How to be visible in challenging times (part 3: the pause)

Nov 10, 2023

In the previous two articles in this series, we've covered the inner and outer work of being visible in challenging times. Today it's all about the importance of taking a pause.

One of the most significant moments in my parenting life was hearing about 'Le Pause' in Pamela Druckerman's “French Children Don’t Throw Food”. The concept is simple; when a baby cries at night, before running to your child's rescue, pause and observe.

In other words, be conscious of your own reactivity and take a breath before leaping into doing.

I've tried to use that concept ever since in all aspects of my parenting, from giving my children a moment to ponder the food they initially reject, to pausing before stepping in to resolve their arguments for them.

It's a game changer.

I wish I had known about it in the height of my people pleasing days when I'd say yes to any request, any opportunity, any invitation that came my way. I'm not sure I even stopped to ponder my own needs at the time. I was in such a rush to prove my worth to others.

Thankfully lots of work on my good girl as helped me to significantly curb this unhealthy behaviour and institute Le Pause sans guilt.

Which brings us to how we might apply Le Pause as we're building a business and working to be more visible in the world.

Firstly there are a number of strategies here which can help you pause even while the business is still showing up on your behalf.

And still, there are times when either those backup plans haven't been put in place, or when you've literally run out of content because you've been paused for longer than you anticipated.

How to manage that?

1. Communicate with your audience or community

The number of people working online who fade out without explanation and then fade back in again at some point down the track is really fascinating. I often wonder if it's because they think no one is really paying attention anyway and so won't notice if they're gone. Or if they think their list is too small to really worry about it.

Here's my philosophy; if you have even one person on your list and you need to take a pause, it's respectful to let them know. People are ok with you taking a break. They understand if you're not around because you're having a tough time at home or you're unwell, for example. What they don't like is being left in the lurch. Not really knowing what's happening.

You don't have to tell them all the ins and outs of what's happening for you. A short statement is all that's required. Something like; 'I have some family matters to attend to which are taking me away from the business at the moment. As a small business owner I don't have a big team to cover for me, so I won't be around for the next month. I look forward to reconnecting when I have more capacity. In the meantime you might want to check out some of the resources I've released this year.'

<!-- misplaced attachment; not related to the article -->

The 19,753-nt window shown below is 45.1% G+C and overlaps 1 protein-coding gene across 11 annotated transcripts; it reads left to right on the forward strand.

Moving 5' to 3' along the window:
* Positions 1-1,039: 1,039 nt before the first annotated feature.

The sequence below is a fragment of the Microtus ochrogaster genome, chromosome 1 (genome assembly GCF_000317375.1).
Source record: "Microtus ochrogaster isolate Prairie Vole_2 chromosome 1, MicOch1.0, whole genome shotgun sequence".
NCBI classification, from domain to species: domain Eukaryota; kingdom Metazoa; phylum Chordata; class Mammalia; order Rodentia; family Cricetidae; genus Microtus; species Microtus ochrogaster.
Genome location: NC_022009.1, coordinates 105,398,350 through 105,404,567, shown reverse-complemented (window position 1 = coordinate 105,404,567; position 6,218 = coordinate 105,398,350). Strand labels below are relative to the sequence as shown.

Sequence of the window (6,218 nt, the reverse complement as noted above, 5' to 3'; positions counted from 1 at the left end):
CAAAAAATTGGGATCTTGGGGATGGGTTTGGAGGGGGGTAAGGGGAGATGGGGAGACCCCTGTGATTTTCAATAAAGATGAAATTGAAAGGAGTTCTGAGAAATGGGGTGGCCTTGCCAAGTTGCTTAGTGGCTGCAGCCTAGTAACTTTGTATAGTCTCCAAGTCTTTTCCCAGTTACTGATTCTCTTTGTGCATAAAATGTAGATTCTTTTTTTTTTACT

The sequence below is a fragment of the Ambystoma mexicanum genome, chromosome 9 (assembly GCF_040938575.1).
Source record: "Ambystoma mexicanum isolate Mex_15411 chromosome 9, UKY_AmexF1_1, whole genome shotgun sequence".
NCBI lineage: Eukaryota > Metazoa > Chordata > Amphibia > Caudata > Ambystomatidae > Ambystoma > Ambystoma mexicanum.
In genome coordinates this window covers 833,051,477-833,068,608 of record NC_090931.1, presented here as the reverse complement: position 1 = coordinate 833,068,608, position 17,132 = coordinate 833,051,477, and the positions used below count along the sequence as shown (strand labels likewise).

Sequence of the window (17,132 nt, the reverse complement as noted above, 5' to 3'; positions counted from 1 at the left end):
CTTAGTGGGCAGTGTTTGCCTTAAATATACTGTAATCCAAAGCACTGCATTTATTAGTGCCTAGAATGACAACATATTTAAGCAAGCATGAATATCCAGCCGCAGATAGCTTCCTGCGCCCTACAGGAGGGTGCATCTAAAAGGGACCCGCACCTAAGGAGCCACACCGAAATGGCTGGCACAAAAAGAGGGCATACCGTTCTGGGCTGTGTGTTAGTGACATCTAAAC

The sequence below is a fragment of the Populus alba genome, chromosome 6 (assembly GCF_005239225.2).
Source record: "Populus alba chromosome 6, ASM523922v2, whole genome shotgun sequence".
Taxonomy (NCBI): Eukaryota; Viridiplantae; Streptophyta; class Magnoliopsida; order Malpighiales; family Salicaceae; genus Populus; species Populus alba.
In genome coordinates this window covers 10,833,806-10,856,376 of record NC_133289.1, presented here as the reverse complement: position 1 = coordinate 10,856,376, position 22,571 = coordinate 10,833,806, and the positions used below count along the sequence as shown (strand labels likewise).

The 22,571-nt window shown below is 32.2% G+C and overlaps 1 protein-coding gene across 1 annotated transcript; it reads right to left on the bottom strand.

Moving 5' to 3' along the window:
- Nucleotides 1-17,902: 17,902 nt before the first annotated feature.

2. Recognise the leadership development opportunity

While taking a pause is often a necessary mental health break, it's also a leadership development opportunity. It can be critical to you becoming the leader you're in the process of embodying.

As you learn to hold space for yourself in difficult circumstances, you learn to hold space for others. Which means that your decision to pause will often have a direct flow on effect to the quality of your interactions and the way you manage your community.

See if you can switch your thinking from judging yourself for needing time out, to embracing your decision to create some time out, as being critical to growing your capacity for leading others. In so doing, you'll learn the lessons showing up in your pause and when you do step back into being more visible, you'll return wiser, more self aware, and more present to the people and environment around you.

3. Understand that you're not the only human in the room

Every human needs a pause from time to time. Pretending that's not true creates toxic workplace cultures where people can only be partially themselves, masking their true needs and distancing people from one another.

In a community space, the facilitator's behaviour determines the behaviour of the group. If the facilitator never stops, there's no permission within the group to stop. If she denies her own needs, she sends a signal to the group that that's what's expected of others.

But when you take the time to be human and acknowledge; 'I'm going through a hard time' you give permission for others to do the same. You create an opportunity for deeper connections to be made through vulnerability. Which is a huge gift you can offer your community.

4. Know when you absolutely must pause

Recently I took a social media pause after the results of the referendum in Australia on granting Aboriginal and Torres Strait Islander people a constitutionally guaranteed voice to Parliament.

Referendums are notoriously difficult to pass, but I was quite hopeful that it would.

It didn't.